However, the United States — and I believe, so far, only the United States — has received a temporary indult derogating from the general norms.
The text of the indult (Prot. 1382/01/L) states: “In response to the request of His Excellency, the Most Reverend Joseph Fiorenza, Bishop of Galveston-Houston, President of the Conference of Bishops of the United States of America, made in a letter dated June 21, 2001, and in virtue of the faculties granted to this Congregation by the Supreme Pontiff, John Paul II, we grant that in the dioceses of this same Conference, for grave pastoral reasons, the faculty may be given by the diocesan Bishop to the priest celebrant to use the assistance, when necessary, even of extraordinary ministers in the cleansing of sacred vessels after the distribution of Communion has been completed in the celebration of Mass. This faculty is conceded for a period of three years as a dispensation from the norm of the ‘Institutio Generalis,’ ‘edito typica tertia’ of the Roman Missal.”
The indult was effective from Holy Thursday of 2002 and, unless renewed or made permanent, will expire this March 28.
Thus, for the moment, within the confines of the United States or any other country that may have requested and obtained a similar indult, an extraordinary minister of Holy Communion may assist in the purification for “grave pastoral reasons.”
The expression “grave reasons” is not boilerplate, and the bishop and priest should weigh the circumstances heavily in deciding if this assistance is objectively necessary. If it is not, they should not call upon extraordinary ministers.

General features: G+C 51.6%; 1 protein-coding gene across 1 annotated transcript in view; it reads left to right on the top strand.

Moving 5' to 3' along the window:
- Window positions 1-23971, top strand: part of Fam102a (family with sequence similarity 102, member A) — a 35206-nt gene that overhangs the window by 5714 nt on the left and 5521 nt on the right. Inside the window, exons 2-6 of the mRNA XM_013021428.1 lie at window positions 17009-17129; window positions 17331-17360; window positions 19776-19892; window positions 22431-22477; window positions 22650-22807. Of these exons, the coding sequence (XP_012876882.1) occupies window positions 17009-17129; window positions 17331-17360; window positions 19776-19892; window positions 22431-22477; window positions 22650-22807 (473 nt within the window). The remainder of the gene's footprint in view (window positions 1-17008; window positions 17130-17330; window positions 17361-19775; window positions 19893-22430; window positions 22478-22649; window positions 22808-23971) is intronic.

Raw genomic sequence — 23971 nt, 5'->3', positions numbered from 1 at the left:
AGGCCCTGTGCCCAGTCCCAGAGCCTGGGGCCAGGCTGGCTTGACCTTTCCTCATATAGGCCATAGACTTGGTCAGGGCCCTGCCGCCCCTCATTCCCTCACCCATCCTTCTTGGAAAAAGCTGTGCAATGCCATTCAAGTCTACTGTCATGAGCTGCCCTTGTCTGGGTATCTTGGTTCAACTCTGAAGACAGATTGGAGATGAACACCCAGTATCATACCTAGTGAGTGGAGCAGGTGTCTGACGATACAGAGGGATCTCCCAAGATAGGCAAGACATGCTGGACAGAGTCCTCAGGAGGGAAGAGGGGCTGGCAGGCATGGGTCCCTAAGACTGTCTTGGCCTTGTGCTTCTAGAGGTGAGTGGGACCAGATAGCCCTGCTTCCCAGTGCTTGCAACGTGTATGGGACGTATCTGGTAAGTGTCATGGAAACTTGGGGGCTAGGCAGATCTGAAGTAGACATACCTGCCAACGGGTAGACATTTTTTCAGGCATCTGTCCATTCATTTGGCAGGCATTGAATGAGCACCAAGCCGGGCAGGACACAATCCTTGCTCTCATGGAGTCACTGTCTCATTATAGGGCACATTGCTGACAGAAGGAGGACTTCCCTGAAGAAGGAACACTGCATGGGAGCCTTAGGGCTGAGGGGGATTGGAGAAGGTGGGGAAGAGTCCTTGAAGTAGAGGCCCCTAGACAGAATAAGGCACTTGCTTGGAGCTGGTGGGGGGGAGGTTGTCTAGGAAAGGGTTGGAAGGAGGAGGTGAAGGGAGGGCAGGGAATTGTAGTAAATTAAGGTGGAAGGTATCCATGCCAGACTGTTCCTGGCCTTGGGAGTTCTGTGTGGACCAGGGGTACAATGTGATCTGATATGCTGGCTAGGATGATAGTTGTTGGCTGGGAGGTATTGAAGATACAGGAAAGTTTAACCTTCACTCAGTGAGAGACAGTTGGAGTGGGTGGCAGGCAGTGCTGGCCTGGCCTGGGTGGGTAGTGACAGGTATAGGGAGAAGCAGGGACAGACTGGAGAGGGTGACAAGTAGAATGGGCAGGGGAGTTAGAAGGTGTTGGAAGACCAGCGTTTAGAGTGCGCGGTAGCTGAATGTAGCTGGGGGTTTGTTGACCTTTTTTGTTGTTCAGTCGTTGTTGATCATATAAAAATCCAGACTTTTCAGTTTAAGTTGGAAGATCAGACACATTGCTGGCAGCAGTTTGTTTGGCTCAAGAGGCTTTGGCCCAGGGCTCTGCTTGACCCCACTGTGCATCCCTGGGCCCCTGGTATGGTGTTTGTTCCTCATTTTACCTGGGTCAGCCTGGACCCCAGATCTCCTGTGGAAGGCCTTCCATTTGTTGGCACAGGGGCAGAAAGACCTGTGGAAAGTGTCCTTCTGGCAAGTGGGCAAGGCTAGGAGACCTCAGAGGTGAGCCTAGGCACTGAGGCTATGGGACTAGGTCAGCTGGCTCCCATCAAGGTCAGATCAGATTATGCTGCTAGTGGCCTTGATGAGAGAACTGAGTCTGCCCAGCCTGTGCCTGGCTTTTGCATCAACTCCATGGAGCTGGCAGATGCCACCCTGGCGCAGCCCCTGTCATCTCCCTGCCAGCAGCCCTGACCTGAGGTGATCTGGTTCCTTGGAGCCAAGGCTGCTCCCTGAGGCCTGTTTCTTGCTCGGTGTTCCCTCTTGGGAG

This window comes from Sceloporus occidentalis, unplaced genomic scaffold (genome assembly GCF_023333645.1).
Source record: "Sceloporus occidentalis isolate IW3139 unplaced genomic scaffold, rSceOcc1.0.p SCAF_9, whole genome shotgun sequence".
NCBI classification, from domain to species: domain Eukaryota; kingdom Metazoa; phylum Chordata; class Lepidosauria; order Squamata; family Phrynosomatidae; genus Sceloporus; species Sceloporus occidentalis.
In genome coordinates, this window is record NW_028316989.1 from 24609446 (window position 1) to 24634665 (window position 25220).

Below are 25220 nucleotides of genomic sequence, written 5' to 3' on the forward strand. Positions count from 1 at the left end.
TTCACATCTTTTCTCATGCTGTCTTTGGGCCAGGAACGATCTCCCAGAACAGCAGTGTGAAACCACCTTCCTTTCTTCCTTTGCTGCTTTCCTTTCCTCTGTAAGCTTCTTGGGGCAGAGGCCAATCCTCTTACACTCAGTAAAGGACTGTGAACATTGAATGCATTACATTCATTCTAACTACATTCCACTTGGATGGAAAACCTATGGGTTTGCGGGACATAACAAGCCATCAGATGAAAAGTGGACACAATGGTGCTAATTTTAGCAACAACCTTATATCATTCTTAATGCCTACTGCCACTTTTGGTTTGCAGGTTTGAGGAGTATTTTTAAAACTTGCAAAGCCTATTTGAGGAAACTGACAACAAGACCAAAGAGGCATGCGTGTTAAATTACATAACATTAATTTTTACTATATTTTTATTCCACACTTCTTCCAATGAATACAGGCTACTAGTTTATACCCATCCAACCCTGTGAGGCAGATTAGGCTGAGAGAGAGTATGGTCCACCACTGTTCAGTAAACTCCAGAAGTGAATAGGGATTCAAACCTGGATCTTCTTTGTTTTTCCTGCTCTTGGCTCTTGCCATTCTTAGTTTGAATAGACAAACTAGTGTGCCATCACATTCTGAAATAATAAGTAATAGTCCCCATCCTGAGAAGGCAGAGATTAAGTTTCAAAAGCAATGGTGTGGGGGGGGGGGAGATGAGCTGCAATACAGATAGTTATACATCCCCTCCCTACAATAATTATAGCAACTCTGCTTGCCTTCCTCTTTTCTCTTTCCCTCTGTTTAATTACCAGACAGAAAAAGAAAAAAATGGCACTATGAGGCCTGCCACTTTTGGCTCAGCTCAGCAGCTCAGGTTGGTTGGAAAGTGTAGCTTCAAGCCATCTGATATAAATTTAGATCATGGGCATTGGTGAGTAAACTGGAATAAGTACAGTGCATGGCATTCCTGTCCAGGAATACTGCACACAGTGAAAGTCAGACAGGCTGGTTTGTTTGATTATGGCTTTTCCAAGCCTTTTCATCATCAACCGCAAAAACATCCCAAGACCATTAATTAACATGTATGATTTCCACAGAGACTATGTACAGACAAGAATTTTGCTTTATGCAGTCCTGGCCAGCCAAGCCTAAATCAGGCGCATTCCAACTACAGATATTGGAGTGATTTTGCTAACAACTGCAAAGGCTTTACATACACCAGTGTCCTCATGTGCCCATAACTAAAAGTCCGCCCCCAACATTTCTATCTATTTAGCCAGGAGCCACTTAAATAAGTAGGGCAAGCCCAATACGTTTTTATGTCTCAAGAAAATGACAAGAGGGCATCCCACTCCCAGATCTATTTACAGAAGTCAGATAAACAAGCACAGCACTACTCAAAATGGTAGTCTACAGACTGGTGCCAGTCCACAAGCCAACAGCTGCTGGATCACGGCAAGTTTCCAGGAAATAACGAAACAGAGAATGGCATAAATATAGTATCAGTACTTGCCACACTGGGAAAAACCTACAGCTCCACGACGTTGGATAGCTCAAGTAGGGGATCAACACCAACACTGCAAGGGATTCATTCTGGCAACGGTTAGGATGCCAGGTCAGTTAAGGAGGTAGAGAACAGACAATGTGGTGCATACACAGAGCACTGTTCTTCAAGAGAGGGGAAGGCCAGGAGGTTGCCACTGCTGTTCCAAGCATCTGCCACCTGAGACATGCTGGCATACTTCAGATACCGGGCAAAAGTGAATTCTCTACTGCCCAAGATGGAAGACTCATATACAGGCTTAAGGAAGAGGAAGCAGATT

In most cases, an experienced minister can carry out this task combining dignity with alacrity. And most other countries seem to be getting by without any special indults, even those that also frequently distrib
ute Communion under both species.
However, if the assistance of extraordinary ministers is deemed necessary, I think that this task should be assigned to no more than one or two at a time, to avoid the danger of sparking conversations around the credence table.
Also repeatedly requested was a description of the purification process, whether during or after Mass.
Before purification proper begins, it is necessary to gather any remaining fragments and consume any remaining Precious Blood. As the General Instruction of the Roman Missal, No. 163, indicates: “When the distribution of Communion is finished, the priest himself immediately and completely consumes at the altar any consecrated wine that happens to remain; as for any consecrated hosts that are left, he either consumes them at the altar or carries them to the place designated for the reservation of the Eucharist.”
This task belongs to the deacon or priest although in the United States. “When more of the Precious Blood remains than was necessary for Communion, and if not consumed by the bishop or priest celebrant, ‘the deacon immediately and reverently consumes at the altar all of the Blood of Christ which remains; he may be assisted, if needs dictate, by other deacons and priests.’ When there are extraordinary ministers of Holy Communion, they may consume what remains of the Precious Blood from their chalice of distribution with permission of the diocesan bishop.”